Instead, Ohio linebacker Jovon Johnson stripped Appalachian receiver Ike Lewis of the ball after Lewis missed a cutback lane on the jet sweep and jaunted 45 yards for the touchdown that expanded the Bobcats’ edge to 24-7 in the third period.
With Ohio bottling up the Mountaineer receivers, Appalachian turned back to its forte — running the football — to save the night.
Camellia Bowl MVP Marcus Cox scampered for 162 yards on 24 carries, 115 of those yards coming in the second half. It could have been even more, but a holding call on the Appalachian offensive line cost Cox 46 yards in the third quarter and derailed the potential scoring drive.
“Our coaches told us to be patient,” said Cox. “We wanted to run the ball and it finally opened up.”
True freshman Jalin Moore complemented Cox with 13 ground attempts for 96 yards on a night where the Mountaineers — ranked sixth nationally in rushing — netted 303 yards running and 427 yards of total offense.
Appalachian showed its football DNA on an 11-play, 97-yard drive that bled nearly five minutes off the clock. All of that running enabled tight end Barrett Burns to get free in the middle of the end zone for his first of two scoring receptions.
On play action, Lamb drilled the ball to his trusted, red-zone target from 17 yards out and it was 24-14 with under 14 minutes remaining.
“We knew that if we scored a touchdown and we started getting a little momentum, we would be able to come back,” said Satterfield. ‘So we never panicked, our guys never panicked. We stayed true to the process.”
It took Appalachian just 42 seconds to cut further into the Bobcats’ lead.
Cornerback Latrell Gibbs (seven tackles, three PBUs) intercepted a pass from Ohio QB JD Sprague and returned the ball 11 yards to the Bobcat 26. Cox turned the corner on a sweep just one playe later and the OU lead was just three points at 24-21.
With the ASU-dominant crowd roaring its approval with some of its loudest cheering of the season, the momentum in this topsy-turvy contest swung almost totally back to the Mountaineers.
“They gave us a couple (of turnovers) in the first half and we took advantage of those,” said veteran Ohio coach Frank Solich. “And we gave them a couple in the second half and they took advantage of those.”
The tide flowed deeper for Appalachian when Mondo Williams made a diving catch of another Sprague pass for an interception just two plays later at the Ohio 47.
Cox pounded through a seam for 36 yards on the next play and ASU was in business at the Bobcat 11.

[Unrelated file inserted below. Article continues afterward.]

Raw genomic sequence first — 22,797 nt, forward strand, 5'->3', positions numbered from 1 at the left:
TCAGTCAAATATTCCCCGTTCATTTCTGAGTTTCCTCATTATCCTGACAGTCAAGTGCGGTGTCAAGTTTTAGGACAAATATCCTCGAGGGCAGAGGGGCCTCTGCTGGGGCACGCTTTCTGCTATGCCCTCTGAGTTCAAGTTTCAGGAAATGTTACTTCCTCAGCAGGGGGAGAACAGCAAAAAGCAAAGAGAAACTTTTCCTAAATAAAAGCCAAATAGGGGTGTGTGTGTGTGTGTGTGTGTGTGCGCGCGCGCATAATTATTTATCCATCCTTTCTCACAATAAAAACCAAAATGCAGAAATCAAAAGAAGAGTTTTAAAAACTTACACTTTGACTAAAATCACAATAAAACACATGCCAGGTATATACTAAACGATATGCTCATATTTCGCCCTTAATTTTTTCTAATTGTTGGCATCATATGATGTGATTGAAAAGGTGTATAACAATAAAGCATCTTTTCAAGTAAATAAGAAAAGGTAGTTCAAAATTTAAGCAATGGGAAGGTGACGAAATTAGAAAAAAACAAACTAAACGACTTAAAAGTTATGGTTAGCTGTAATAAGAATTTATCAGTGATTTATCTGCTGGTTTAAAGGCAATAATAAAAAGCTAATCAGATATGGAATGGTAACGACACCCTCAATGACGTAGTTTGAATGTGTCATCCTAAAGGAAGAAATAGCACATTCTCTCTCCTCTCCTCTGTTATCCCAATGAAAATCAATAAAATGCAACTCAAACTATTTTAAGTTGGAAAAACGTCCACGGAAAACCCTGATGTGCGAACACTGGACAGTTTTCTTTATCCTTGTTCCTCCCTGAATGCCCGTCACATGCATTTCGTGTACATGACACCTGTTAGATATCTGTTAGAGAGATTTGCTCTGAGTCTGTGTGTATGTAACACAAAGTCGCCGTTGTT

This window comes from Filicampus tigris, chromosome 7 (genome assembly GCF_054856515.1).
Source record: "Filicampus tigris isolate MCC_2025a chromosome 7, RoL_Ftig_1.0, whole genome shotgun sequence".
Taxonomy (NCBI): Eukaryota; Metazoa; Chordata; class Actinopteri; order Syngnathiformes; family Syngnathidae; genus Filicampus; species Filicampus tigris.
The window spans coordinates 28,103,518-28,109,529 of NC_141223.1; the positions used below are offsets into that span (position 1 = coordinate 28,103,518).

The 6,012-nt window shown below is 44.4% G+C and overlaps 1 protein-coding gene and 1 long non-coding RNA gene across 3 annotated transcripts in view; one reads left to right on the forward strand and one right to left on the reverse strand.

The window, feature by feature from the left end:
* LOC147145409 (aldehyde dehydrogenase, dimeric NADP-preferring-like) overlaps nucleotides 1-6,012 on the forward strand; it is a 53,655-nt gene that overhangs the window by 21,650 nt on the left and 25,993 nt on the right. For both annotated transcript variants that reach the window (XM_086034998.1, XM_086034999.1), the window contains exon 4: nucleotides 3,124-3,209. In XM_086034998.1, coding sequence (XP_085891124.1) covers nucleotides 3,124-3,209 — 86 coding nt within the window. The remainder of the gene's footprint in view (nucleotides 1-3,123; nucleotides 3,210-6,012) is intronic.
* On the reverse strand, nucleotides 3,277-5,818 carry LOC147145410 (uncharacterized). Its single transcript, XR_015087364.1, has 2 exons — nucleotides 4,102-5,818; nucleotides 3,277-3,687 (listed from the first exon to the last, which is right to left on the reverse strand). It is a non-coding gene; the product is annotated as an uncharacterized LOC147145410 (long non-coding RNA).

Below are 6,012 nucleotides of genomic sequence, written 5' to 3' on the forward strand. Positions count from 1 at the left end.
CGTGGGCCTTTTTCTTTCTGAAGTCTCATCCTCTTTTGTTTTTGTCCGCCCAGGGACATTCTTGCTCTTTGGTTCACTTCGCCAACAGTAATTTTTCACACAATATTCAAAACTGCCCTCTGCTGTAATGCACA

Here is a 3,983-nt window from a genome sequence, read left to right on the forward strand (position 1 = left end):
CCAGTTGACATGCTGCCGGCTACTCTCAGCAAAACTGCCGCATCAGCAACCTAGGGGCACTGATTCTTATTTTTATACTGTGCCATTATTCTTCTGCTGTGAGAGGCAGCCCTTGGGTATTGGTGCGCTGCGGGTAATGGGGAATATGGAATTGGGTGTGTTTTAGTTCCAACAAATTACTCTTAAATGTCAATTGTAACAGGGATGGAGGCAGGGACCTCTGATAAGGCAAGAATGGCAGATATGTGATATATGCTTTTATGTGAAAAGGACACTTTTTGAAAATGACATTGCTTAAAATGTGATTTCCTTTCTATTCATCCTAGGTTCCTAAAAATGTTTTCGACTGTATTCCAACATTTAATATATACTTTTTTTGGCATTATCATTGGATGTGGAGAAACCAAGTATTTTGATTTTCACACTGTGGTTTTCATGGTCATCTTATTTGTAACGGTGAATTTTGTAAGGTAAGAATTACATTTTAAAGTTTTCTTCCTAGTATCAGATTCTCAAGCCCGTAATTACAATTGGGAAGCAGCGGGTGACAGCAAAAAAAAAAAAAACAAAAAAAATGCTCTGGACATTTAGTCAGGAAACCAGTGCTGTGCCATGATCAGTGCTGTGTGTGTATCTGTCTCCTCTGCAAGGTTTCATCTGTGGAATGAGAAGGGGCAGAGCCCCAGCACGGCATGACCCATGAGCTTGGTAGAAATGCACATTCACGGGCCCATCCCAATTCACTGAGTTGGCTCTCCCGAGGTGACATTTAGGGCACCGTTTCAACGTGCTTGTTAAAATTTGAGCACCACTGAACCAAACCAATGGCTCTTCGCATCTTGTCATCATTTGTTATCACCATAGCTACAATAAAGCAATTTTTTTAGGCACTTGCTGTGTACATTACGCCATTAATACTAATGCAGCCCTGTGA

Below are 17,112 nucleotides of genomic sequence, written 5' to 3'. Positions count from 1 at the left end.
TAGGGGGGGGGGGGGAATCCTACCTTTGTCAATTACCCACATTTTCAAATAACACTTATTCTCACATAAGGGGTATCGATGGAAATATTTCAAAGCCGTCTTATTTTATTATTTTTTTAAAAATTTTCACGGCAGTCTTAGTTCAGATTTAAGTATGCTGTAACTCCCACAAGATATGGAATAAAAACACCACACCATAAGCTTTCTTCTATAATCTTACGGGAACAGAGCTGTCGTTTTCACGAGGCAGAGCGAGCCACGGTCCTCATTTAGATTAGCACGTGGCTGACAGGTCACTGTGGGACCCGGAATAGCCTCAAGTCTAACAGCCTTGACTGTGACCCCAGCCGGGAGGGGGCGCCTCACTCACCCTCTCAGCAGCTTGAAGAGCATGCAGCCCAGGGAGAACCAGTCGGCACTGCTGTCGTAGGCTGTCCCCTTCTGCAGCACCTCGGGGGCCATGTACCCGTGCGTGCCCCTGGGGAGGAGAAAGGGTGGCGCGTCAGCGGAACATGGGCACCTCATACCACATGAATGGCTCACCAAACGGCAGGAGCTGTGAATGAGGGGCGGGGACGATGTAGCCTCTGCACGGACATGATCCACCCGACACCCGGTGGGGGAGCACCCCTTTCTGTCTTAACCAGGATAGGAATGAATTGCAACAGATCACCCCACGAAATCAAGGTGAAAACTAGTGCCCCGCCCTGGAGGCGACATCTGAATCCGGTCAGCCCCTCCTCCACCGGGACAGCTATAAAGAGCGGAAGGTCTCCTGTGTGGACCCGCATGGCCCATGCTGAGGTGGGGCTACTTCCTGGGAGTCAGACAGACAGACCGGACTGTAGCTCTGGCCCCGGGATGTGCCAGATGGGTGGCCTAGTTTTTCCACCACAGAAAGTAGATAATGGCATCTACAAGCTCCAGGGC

From there, Lamb broke Armanti Edwards’ record for single-season passing TDs by finding the dangerous Burns again for an eight-yard scoring strike and the Mountaineers had crawl all the way back with its first lead since the second quarter at 28-24, needing less than two minutes to score three times.
Ohio, however, wasn’t finished. The Bobcats hemmed App State in at its own three on a well-placed punt and Johnson stormed past a blocker to trap Cox for the safety.
Two costly ASU penalties on the ensuing free kick gave Ohio excellent field position at its own 45 and the Bobcats converted two third downs and one fourth down to set up Yazdani’s 21-yard field goal.
The problem was the Bobcats left 1:47 on the fourth-quarter clock.
After starting at the ASU 21, Lamb picked up one first down with a clutch 14-yard aerial to Simms McElfresh on second down and rushed for five more yards to the Mountaineer 36.
Viewing the Bobcats’ defense on the next play, Lamb was ready to turn a one-safety defensive look from a pass into a scramble. Lamb’s quick decision allowed him to break containment for the 32-yard run that moved the ball into Matics’ range at the Ohio 27.
Moore added 21 yards on three carries, including one 15-yard dash to make the task even easier for the accurate Matics, who considered quitting football after his well-documented problems in 2014.
“I was the coolest guy in the stadium right there,” said the ever-confident Matics.
Until he went nuts after the winning kick.
“People are going to remember us for how we finished the season,” Satterfield added. “We always talk about finishing strong and they’re going to remember us for this bowl victory right here. They’re going to remember the 10 (previous) wins, but they’re really going to remember this bowl victory in the Camellia Bowl.”
David Coulson is an executive editor for the College Sports Journal, and has covered college football for over 40 years. Present in the press box during the legendary Appalachian State upset of Michigan, his extensive coverage of Appalachian State allowed him to write about the Mountaineers’ first-ever Division I title in the book
Magic on the Mountain: Appalachian State’s Amazing Journey to the 2005 NCAA I-AA Football Championship.